UK bad bank boss warns of 'rate hike' danger
The head of UKAR said the wind-down of the loan book has been helped by low rates but that could be hit
Tuesday 03 June 2014
The head of Britain's “bad bank” has warned that more than 60,000 of its mortgage customers could be put at risk by Bank of England moves to raise interest rates.
UK Asset Resolution chief executive Richard Banks, the man charged with running down the loan books of bailed-out Northern Rock’s “bad bank” and Bradford & Bingley, has now repaid £10.4 billion to the taxpayer since 2010, leaving £38.3 billion outstanding.
The wind-down of the book has been helped by recovering house prices and low interest rates, helping thousands to remortgage elsewhere, while also boosting UKAR’s pre-tax profits 17 per cent to £1.26 billion for the year to March 31.
Total mortgage arrears fell 39 per cent to 15,483 cases but Banks today said he was braced for a huge rise in customers struggling to keep up repayments when the Bank begins hiking rates.
Threadneedle Street is expected to begin raising interest rates from historic lows of 0.5 per cent in February next year with official borrowing costs eventually settling at around 3 per cent.
More than 93 per cent of Banks’s 529,000 mortgage customers are up to date with repayments but he said: “If interest rates rose by 1 per cent then a further 22,000 customers, around 7 per cent of the customer base, might struggle or go to into arrears.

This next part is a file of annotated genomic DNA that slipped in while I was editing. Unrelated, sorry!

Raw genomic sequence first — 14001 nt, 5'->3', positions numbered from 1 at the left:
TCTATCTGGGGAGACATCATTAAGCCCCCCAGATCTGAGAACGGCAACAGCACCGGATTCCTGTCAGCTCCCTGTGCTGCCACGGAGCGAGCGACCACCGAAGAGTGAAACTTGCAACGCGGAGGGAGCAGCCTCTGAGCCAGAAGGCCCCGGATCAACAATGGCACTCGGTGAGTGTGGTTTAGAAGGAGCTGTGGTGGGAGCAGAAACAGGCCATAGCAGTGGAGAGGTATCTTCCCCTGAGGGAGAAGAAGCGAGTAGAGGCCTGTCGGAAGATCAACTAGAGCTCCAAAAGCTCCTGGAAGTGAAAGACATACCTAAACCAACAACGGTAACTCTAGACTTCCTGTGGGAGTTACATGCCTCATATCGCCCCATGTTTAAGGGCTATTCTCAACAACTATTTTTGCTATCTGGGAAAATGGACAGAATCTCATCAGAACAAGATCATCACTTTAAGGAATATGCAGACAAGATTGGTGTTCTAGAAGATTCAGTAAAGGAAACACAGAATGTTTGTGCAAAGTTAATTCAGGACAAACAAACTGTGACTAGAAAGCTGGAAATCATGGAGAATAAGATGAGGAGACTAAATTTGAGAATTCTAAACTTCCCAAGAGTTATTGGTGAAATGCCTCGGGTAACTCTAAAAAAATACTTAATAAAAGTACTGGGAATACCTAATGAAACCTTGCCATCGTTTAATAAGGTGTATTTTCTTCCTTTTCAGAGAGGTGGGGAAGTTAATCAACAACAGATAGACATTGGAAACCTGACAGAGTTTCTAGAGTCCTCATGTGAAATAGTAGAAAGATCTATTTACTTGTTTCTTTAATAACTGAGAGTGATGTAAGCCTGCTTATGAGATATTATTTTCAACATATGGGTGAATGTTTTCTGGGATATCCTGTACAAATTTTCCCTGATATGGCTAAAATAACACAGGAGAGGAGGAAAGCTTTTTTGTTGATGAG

“You could probably multiply that by three if interest rates went to 3%. It is a very real concern to us that interest rates rise rapidly and significantly. The Bank of England in its signalling has made it clear that interest rates will rise gradually rather than dramatically and suddenly.”
Interest rate rises will make things “more difficult” he added: “We know the customers who’ve definitely got problems because they’re in arrears. The trick is trying to work out which customers may be in problems when interest rates rise. We are starting a programme of contacting customers we think may be most at risk.”
UKAR has sold off almost £1 billion in loans in the past two years and will consider more sales if in the taxpayer’s interest: “We see increasing activity in the market... but we aren’t in the market for selling assets at discounts.”
The company has 2200 staff running down the loan books. Banks is considering options to sell the business infrastructure, “possibly” to another bank.
He said: “We have spent £180 million-plus on putting these businesses together and creating something of value... the question is whether we can do something different with the business.”
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